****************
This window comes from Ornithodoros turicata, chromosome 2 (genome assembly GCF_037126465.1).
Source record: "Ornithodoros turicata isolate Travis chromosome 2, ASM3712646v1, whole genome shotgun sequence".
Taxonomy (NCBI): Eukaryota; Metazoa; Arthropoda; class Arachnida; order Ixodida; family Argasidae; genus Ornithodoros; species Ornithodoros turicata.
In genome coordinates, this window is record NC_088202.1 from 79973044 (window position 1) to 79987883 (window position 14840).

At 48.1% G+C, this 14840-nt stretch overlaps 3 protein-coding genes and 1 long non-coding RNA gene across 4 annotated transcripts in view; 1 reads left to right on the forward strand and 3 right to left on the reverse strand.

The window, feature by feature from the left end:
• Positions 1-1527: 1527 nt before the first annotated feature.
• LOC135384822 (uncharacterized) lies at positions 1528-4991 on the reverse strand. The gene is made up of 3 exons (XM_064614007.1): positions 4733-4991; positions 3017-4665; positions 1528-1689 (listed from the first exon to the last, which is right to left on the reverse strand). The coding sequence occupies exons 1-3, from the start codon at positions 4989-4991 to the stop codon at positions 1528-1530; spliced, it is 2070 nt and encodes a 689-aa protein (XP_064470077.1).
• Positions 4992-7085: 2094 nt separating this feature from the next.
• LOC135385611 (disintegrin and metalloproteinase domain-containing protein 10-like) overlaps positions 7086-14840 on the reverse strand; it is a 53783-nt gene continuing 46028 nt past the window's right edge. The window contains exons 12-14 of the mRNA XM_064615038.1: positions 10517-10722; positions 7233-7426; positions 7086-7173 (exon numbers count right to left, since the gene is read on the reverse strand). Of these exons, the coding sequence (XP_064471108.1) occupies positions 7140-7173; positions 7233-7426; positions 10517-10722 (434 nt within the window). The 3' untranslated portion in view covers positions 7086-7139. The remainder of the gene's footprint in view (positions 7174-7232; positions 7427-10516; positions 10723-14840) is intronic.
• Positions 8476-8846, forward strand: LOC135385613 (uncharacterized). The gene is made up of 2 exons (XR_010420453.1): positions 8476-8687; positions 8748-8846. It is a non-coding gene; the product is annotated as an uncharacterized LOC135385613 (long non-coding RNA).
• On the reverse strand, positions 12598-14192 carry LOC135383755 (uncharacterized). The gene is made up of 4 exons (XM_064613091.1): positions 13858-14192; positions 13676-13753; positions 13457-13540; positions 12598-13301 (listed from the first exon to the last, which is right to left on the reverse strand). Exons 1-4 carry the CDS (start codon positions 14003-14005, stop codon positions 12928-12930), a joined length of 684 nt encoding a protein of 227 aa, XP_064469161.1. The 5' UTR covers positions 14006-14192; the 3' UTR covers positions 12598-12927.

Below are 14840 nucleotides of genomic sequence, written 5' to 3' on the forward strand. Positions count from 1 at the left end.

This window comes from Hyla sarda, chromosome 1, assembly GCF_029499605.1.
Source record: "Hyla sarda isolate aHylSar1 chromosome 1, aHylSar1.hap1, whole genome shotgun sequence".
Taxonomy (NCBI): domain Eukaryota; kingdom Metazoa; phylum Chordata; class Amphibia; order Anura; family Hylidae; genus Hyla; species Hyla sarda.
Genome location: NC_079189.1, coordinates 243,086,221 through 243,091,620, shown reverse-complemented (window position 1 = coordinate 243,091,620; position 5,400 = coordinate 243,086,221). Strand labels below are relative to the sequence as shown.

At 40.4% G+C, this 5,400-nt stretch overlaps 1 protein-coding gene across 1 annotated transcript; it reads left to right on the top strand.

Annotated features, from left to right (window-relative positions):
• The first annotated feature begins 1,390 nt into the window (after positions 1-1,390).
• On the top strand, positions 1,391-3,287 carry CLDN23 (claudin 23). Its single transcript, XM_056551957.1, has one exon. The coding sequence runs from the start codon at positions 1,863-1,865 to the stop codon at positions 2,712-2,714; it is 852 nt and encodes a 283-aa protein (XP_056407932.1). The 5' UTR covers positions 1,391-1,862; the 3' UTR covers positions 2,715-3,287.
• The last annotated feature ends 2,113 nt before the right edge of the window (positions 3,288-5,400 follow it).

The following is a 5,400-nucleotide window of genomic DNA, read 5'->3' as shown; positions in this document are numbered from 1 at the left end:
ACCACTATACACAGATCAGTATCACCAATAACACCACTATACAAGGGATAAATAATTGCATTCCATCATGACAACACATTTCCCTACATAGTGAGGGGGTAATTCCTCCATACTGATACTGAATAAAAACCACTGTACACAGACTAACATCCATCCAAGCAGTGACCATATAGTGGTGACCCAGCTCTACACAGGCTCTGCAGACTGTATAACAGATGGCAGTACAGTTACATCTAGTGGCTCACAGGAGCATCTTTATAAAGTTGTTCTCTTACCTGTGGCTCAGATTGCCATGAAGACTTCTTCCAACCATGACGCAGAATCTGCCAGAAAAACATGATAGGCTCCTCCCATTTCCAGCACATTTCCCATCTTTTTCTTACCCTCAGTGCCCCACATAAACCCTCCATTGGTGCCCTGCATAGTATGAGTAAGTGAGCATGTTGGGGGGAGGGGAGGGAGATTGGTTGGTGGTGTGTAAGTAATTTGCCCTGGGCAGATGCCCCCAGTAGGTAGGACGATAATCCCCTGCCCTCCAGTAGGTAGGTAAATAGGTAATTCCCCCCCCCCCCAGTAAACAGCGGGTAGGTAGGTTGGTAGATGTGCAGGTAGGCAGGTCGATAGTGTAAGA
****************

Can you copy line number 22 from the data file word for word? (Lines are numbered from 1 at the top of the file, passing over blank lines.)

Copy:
• The last annotated feature ends 2,113 nt before the right edge of the window (positions 3,288-5,400 follow it).